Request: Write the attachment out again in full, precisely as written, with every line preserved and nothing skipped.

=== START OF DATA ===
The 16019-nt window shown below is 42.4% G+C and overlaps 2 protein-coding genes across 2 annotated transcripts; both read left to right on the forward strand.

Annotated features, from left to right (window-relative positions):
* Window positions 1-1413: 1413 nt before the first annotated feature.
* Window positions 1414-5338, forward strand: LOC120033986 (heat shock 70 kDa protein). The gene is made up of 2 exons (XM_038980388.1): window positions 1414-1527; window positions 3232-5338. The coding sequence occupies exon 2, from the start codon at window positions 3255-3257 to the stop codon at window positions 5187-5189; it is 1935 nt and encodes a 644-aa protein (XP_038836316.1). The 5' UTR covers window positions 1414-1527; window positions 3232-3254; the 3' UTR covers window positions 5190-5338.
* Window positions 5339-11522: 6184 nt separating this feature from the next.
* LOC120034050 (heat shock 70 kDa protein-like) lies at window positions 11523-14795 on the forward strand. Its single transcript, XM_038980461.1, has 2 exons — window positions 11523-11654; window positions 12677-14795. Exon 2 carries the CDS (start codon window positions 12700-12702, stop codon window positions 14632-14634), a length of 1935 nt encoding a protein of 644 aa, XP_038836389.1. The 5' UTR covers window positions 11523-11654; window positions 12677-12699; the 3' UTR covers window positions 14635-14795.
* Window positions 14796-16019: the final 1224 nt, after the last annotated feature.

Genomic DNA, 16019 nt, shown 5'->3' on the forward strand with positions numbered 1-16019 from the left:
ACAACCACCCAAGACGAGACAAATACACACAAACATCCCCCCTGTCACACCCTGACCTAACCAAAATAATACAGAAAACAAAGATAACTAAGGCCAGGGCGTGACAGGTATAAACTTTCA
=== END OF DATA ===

The 16019-nt window shown below is 42.4% G+C and overlaps 2 protein-coding genes across 2 annotated transcripts; both read left to right on the forward strand.

Annotated features, from left to right (window-relative positions):
* Window positions 1-1413: 1413 nt before the first annotated feature.
* Window positions 1414-5338, forward strand: LOC120033986 (heat shock 70 kDa protein). The gene is made up of 2 exons (XM_038980388.1): window positions 1414-1527; window positions 3232-5338. The coding sequence occupies exon 2, from the start codon at window positions 3255-3257 to the stop codon at window positions 5187-5189; it is 1935 nt and encodes a 644-aa protein (XP_038836316.1). The 5' UTR covers window positions 1414-1527; window positions 3232-3254; the 3' UTR covers window positions 5190-5338.
* Window positions 5339-11522: 6184 nt separating this feature from the next.
* LOC120034050 (heat shock 70 kDa protein-like) lies at window positions 11523-14795 on the forward strand. Its single transcript, XM_038980461.1, has 2 exons — window positions 11523-11654; window positions 12677-14795. Exon 2 carries the CDS (start codon window positions 12700-12702, stop codon window positions 14632-14634), a length of 1935 nt encoding a protein of 644 aa, XP_038836389.1. The 5' UTR covers window positions 11523-11654; window positions 12677-12699; the 3' UTR covers window positions 14635-14795.
* Window positions 14796-16019: the final 1224 nt, after the last annotated feature.

Genomic DNA, 16019 nt, shown 5'->3' on the forward strand with positions numbered 1-16019 from the left:
ACAACCACCCAAGACGAGACAAATACACACAAACATCCCCCCTGTCACACCCTGACCTAACCAAAATAATACAGAAAACAAAGATAACTAAGGCCAGGGCGTGACAGGTATAAACTTTCA